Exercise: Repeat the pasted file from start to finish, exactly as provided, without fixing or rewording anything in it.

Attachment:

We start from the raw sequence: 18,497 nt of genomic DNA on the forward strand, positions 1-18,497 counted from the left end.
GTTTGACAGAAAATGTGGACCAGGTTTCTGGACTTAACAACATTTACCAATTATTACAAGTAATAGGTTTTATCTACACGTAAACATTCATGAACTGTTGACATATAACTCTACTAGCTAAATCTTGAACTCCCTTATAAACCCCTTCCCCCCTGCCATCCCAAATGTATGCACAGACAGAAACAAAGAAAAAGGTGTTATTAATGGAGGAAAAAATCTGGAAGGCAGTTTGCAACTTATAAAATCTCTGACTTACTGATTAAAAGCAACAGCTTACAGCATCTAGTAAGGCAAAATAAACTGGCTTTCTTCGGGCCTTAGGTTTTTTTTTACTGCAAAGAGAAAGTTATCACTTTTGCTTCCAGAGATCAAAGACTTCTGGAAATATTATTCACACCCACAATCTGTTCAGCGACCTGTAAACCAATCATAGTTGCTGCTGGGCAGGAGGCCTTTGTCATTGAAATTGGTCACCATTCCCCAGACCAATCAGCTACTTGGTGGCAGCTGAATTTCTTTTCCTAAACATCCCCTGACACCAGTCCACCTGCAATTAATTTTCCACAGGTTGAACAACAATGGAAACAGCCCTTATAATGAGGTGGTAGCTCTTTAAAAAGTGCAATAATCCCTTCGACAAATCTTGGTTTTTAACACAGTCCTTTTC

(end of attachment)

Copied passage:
We start from the raw sequence: 18,497 nt of genomic DNA on the forward strand, positions 1-18,497 counted from the left end.
GTTTGACAGAAAATGTGGACCAGGTTTCTGGACTTAACAACATTTACCAATTATTACAAGTAATAGGTTTTATCTACACGTAAACATTCATGAACTGTTGACATATAACTCTACTAGCTAAATCTTGAACTCCCTTATAAACCCCTTCCCCCCTGCCATCCCAAATGTATGCACAGACAGAAACAAAGAAAAAGGTGTTATTAATGGAGGAAAAAATCTGGAAGGCAGTTTGCAACTTATAAAATCTCTGACTTACTGATTAAAAGCAACAGCTTACAGCATCTAGTAAGGCAAAATAAACTGGCTTTCTTCGGGCCTTAGGTTTTTTTTTACTGCAAAGAGAAAGTTATCACTTTTGCTTCCAGAGATCAAAGACTTCTGGAAATATTATTCACACCCACAATCTGTTCAGCGACCTGTAAACCAATCATAGTTGCTGCTGGGCAGGAGGCCTTTGTCATTGAAATTGGTCACCATTCCCCAGACCAATCAGCTACTTGGTGGCAGCTGAATTTCTTTTCCTAAACATCCCCTGACACCAGTCCACCTGCAATTAATTTTCCACAGGTTGAACAACAATGGAAACAGCCCTTATAATGAGGTGGTAGCTCTTTAAAAAGTGCAATAATCCCTTCGACAAATCTTGGTTTTTAACACAGTCCTTTTC